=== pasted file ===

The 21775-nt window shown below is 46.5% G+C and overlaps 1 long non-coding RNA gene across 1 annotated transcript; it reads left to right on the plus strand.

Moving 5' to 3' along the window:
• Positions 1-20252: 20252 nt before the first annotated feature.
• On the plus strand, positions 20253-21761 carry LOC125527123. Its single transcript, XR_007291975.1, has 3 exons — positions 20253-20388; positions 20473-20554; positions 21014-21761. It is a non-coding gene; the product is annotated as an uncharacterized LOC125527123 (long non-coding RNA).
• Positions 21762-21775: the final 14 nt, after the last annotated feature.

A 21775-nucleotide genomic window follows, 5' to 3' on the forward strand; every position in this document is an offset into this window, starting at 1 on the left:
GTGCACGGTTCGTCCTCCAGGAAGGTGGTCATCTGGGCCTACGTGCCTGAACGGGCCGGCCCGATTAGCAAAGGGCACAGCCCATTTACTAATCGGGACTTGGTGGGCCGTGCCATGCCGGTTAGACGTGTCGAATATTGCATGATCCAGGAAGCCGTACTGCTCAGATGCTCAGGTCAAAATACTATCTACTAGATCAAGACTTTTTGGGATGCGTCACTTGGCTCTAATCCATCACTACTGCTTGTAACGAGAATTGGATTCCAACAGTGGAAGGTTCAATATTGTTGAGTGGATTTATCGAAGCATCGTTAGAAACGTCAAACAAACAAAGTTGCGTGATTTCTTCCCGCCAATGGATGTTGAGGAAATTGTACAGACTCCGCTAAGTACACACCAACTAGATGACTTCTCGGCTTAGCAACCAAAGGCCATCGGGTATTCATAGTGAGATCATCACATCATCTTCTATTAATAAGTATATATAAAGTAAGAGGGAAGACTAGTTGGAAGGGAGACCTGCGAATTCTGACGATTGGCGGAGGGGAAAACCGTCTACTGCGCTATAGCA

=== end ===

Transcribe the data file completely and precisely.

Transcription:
The 21775-nt window shown below is 46.5% G+C and overlaps 1 long non-coding RNA gene across 1 annotated transcript; it reads left to right on the plus strand.

Moving 5' to 3' along the window:
• Positions 1-20252: 20252 nt before the first annotated feature.
• On the plus strand, positions 20253-21761 carry LOC125527123. Its single transcript, XR_007291975.1, has 3 exons — positions 20253-20388; positions 20473-20554; positions 21014-21761. It is a non-coding gene; the product is annotated as an uncharacterized LOC125527123 (long non-coding RNA).
• Positions 21762-21775: the final 14 nt, after the last annotated feature.

A 21775-nucleotide genomic window follows, 5' to 3' on the forward strand; every position in this document is an offset into this window, starting at 1 on the left:
GTGCACGGTTCGTCCTCCAGGAAGGTGGTCATCTGGGCCTACGTGCCTGAACGGGCCGGCCCGATTAGCAAAGGGCACAGCCCATTTACTAATCGGGACTTGGTGGGCCGTGCCATGCCGGTTAGACGTGTCGAATATTGCATGATCCAGGAAGCCGTACTGCTCAGATGCTCAGGTCAAAATACTATCTACTAGATCAAGACTTTTTGGGATGCGTCACTTGGCTCTAATCCATCACTACTGCTTGTAACGAGAATTGGATTCCAACAGTGGAAGGTTCAATATTGTTGAGTGGATTTATCGAAGCATCGTTAGAAACGTCAAACAAACAAAGTTGCGTGATTTCTTCCCGCCAATGGATGTTGAGGAAATTGTACAGACTCCGCTAAGTACACACCAACTAGATGACTTCTCGGCTTAGCAACCAAAGGCCATCGGGTATTCATAGTGAGATCATCACATCATCTTCTATTAATAAGTATATATAAAGTAAGAGGGAAGACTAGTTGGAAGGGAGACCTGCGAATTCTGACGATTGGCGGAGGGGAAAACCGTCTACTGCGCTATAGCA